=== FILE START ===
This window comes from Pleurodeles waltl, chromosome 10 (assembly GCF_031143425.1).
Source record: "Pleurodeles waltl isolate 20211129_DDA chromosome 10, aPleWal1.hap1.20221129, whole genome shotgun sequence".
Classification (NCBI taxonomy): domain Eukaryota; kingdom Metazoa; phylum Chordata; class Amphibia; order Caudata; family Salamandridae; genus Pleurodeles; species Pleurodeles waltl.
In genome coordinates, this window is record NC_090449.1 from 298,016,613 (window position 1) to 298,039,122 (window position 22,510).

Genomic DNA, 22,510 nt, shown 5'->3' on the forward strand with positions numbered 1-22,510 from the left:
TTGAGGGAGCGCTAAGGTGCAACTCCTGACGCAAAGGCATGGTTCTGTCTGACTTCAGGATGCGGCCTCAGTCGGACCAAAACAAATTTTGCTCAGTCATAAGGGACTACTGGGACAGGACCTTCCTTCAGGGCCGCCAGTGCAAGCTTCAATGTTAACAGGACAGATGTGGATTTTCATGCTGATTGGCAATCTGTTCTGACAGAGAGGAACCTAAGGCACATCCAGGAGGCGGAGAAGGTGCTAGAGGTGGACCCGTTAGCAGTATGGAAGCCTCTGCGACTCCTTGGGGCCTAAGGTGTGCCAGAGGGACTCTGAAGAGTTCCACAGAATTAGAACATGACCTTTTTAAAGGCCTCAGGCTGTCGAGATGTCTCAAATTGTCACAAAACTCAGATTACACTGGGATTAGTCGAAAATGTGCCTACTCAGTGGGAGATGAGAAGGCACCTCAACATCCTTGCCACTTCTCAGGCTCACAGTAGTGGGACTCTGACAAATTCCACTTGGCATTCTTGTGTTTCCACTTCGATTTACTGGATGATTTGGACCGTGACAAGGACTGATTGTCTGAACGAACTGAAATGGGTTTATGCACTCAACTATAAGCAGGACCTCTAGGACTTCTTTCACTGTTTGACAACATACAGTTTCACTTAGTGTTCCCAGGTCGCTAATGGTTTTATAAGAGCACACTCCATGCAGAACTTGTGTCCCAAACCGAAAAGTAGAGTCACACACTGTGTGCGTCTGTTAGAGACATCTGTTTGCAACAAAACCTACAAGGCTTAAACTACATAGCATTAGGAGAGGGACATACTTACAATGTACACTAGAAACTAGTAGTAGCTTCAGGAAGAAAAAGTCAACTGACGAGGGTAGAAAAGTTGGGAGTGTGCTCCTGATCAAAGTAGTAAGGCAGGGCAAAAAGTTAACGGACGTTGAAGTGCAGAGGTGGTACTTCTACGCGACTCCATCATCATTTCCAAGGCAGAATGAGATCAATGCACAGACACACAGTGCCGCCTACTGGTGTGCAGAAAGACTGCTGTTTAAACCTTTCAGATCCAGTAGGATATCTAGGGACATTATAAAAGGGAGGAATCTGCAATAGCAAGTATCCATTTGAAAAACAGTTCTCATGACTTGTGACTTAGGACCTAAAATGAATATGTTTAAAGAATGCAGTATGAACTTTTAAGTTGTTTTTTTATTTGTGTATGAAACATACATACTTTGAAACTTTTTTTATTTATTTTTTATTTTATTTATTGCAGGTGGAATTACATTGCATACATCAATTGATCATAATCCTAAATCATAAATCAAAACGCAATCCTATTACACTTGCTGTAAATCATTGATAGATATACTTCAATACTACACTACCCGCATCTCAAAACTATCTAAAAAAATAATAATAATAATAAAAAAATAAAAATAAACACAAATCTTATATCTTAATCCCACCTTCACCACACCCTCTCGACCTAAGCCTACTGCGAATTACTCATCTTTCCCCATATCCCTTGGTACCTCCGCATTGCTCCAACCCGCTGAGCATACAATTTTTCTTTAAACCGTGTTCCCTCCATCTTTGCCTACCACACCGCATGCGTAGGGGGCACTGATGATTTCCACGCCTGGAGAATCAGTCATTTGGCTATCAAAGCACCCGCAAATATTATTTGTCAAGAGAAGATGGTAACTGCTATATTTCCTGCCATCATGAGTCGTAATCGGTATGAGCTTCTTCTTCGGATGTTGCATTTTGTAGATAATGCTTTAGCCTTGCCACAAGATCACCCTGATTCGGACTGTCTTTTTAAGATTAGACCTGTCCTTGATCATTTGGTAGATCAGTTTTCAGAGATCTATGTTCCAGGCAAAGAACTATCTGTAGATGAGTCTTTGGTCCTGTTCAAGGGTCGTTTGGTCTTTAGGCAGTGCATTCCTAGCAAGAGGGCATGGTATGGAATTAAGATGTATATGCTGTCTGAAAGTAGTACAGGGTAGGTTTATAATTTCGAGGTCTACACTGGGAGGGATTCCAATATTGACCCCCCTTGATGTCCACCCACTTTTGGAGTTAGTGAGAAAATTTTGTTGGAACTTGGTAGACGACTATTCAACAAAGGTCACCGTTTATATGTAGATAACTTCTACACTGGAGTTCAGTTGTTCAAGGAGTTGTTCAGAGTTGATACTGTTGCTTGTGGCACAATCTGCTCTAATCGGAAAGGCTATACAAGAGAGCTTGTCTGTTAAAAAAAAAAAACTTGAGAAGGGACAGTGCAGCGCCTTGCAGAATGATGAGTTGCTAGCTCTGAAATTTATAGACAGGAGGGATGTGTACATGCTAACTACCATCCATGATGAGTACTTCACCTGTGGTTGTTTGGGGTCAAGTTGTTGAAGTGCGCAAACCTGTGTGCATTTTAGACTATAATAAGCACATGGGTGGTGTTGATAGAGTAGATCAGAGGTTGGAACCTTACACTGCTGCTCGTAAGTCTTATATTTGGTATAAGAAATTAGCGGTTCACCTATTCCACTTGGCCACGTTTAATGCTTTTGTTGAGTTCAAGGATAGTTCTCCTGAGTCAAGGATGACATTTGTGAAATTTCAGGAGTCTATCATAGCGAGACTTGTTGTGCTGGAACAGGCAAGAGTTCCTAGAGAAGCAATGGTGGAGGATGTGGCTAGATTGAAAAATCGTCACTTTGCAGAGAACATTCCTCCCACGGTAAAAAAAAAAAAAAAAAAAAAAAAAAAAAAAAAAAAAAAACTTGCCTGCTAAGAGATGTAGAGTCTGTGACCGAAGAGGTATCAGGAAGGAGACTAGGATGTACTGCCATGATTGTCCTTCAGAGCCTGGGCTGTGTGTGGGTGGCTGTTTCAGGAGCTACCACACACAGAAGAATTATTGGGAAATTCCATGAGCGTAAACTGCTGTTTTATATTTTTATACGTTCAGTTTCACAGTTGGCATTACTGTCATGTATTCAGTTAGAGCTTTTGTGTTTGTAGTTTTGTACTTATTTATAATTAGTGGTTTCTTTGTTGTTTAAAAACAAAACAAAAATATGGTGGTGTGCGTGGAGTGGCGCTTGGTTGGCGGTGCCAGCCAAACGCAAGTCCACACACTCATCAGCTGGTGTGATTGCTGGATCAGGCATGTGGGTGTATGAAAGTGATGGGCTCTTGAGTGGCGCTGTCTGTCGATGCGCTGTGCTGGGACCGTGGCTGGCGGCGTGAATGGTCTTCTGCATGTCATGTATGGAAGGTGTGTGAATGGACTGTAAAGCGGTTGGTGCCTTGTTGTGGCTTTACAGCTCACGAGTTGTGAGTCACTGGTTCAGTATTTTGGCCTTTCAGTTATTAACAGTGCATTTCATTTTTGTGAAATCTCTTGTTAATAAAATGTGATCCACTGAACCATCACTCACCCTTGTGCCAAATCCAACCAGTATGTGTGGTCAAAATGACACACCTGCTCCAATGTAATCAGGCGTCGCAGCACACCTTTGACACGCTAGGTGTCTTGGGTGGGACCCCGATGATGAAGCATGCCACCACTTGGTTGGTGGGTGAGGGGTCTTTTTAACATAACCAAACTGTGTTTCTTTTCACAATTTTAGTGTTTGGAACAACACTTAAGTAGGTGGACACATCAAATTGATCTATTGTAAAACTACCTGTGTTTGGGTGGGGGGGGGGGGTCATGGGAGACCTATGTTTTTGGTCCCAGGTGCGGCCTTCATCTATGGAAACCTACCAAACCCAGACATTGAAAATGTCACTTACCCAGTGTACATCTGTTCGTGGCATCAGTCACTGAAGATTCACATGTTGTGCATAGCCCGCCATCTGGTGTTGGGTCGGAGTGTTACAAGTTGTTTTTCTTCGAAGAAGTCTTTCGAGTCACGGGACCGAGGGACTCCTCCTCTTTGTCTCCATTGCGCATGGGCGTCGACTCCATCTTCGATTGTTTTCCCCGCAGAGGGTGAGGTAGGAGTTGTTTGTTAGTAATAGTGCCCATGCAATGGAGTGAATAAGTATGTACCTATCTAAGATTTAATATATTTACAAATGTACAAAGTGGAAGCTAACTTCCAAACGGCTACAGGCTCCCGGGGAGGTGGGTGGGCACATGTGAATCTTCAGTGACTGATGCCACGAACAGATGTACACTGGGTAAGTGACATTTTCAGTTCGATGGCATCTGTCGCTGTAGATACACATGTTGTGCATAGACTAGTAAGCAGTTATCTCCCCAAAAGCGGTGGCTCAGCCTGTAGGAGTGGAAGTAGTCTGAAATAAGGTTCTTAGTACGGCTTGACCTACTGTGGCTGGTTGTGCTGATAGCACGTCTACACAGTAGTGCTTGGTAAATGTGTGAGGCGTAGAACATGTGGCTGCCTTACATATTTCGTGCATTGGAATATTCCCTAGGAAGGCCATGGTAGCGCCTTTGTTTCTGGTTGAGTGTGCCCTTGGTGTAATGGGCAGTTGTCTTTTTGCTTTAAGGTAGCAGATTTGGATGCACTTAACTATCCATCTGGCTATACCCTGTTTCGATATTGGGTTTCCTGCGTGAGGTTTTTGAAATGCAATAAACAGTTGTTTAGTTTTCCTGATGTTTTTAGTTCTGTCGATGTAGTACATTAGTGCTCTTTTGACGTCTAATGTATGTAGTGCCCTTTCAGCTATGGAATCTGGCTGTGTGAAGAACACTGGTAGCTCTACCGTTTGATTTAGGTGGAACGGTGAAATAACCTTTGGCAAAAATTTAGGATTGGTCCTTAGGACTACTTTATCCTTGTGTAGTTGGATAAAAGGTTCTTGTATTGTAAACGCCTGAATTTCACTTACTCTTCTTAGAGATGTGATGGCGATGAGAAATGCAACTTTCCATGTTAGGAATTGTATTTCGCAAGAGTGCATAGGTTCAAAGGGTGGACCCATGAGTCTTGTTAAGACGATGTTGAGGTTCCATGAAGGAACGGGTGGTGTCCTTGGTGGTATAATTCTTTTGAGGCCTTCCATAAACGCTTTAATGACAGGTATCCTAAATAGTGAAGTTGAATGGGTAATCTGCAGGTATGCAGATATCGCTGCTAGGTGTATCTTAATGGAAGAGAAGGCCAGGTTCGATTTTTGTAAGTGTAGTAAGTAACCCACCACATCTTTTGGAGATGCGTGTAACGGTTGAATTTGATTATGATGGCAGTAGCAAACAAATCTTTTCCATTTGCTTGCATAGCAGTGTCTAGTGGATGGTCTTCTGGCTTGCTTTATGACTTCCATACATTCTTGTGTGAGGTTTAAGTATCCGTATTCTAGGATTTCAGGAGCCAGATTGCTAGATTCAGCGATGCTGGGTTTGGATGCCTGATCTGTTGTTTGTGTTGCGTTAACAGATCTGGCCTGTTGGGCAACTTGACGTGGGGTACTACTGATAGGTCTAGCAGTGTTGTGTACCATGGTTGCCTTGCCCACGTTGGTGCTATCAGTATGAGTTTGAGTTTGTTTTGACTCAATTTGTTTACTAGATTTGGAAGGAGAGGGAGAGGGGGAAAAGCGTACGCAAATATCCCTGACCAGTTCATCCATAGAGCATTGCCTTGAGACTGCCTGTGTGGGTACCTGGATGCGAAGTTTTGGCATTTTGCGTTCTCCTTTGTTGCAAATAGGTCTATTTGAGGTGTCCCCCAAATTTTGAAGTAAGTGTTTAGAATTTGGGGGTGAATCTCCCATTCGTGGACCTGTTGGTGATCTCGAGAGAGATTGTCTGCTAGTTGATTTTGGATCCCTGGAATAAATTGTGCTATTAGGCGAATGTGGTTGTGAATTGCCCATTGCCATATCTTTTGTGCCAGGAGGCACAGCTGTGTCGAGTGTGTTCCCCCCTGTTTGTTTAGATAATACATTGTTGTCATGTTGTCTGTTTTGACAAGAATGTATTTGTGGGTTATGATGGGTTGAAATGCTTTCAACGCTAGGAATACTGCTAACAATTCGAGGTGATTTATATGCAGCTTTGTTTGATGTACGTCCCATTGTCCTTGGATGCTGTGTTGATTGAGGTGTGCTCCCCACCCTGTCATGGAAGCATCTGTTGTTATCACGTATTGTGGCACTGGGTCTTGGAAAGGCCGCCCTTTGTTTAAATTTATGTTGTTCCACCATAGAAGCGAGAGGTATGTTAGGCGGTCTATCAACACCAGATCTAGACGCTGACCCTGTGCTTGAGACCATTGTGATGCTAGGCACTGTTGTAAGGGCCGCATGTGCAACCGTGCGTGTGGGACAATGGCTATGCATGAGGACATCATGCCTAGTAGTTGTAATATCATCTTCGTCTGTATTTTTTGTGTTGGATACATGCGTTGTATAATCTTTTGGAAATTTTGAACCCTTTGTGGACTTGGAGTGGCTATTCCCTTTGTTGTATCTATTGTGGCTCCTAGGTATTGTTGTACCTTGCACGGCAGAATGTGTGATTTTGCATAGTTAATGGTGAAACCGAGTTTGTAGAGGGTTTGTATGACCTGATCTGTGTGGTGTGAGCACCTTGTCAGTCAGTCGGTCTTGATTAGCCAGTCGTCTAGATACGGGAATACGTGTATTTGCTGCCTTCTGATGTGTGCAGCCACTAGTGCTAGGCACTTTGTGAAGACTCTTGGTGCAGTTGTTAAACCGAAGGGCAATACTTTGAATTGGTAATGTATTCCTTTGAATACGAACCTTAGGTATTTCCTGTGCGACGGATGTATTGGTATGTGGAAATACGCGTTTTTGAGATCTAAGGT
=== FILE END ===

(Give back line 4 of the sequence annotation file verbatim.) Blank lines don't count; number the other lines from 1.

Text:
In genome coordinates, this window is record NC_090449.1 from 298,016,613 (window position 1) to 298,039,122 (window position 22,510).